Executives from the Brazilian firms Visiona Tecnologia Espacial S.A. and Telebras formally signed a contract on Nov. 28, 2013, to supply the Defense and Strategic Communications Geostationary Satellite (SGDC) system. The R$1.3 billion (US$560 million) contract provides for the system to be delivered by the end of 2016. The project involves the Ministries of Communications, of Defense, and of Science and Technology. The satellite will be operated by Telebras on the K (civilian) band and by the Ministry of Defense on the X (military) band.
Visiona is a joint venture of Embraer and Telebras and will be responsible for integration the SGDC system, which will expand broadband internet access in remote regions of the country, through the National Broadband Program (PNBL) and ensure Brazil's sovereignty over the communications of its armed forces. After the signing of the contract, Visiona will formalize the hiring of suppliers and will begin developing and integrating the system. The selected companies are Thales Alenia Space (TAS) to supply the satellite and Ariane Space to launch the device. The contract with suppliers also provide for the transfer of technology to Brazilian companies, and that task will be supervised by the Brazilian National Space Agency (AEB).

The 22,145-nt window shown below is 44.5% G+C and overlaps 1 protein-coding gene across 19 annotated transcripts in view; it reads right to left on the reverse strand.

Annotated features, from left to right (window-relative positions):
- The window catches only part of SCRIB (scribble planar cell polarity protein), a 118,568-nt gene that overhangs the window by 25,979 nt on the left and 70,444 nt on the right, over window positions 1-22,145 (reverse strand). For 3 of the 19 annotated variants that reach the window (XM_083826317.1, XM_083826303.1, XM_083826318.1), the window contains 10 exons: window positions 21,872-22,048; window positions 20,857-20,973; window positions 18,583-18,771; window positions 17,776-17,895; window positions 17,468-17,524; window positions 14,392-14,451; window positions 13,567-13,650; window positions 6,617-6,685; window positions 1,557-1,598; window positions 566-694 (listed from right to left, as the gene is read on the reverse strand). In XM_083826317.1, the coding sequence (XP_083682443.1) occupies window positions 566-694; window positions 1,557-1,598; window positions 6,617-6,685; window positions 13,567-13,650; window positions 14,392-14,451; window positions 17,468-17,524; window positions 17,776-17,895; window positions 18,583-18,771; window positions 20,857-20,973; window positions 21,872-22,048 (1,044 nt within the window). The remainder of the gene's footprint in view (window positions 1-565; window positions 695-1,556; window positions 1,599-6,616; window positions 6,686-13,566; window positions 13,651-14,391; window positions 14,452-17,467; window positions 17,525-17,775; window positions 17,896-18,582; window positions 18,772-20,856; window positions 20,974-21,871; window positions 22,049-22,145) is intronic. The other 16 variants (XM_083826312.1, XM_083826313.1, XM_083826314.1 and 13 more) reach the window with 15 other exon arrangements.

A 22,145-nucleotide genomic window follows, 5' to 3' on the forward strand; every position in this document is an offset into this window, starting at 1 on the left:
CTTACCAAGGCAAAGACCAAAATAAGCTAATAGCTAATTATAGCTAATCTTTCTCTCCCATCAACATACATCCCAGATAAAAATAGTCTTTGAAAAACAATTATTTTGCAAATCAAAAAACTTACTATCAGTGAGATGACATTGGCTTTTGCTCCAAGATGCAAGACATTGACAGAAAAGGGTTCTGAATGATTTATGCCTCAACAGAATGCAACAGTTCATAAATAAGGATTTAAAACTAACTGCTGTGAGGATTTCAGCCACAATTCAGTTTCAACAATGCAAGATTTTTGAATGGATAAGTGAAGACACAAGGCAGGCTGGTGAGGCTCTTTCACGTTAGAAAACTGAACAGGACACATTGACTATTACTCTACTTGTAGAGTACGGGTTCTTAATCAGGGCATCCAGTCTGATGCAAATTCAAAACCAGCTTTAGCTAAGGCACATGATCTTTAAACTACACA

"The SGDC system not only will meet the needs of Telebras' National Broadband Program (PNBL) and the strategic communications of the Brazilian Armed Forces, but it is also an opportunity for Brazil to ensure the sovereignty of its strategic communications in both the civilian and military areas," explains Telebras President Caio Bonilha.
"We are honored to have been chosen to supply a system so important to the country," states Visiona President Nelson Salgado. "We trust that this program represents the beginning of a long-term relationship, by establishing a Brazilian space systems integration company, similar to what Embraer represents for the aeronautical and defense segments."
The SGDC system will also provide full security for the strategic communications of the government, as well as military communications, because it will be controlled in Brazil at stations that are located in military areas, under the coordination of Telebras and the Ministry of Defense.
The acquisition of its own satellite for Brazilian civilian and military communications is a strategic decision for ensuring the nation's sovereignty. The satellites that currently provide services to Brazil are either controlled by stations outside of the country or the attitude control is in the hands of companies run by foreign capital. In either of the cases there are risks of interrupted services, in situations of international conflict or due to the political or economic interests of others.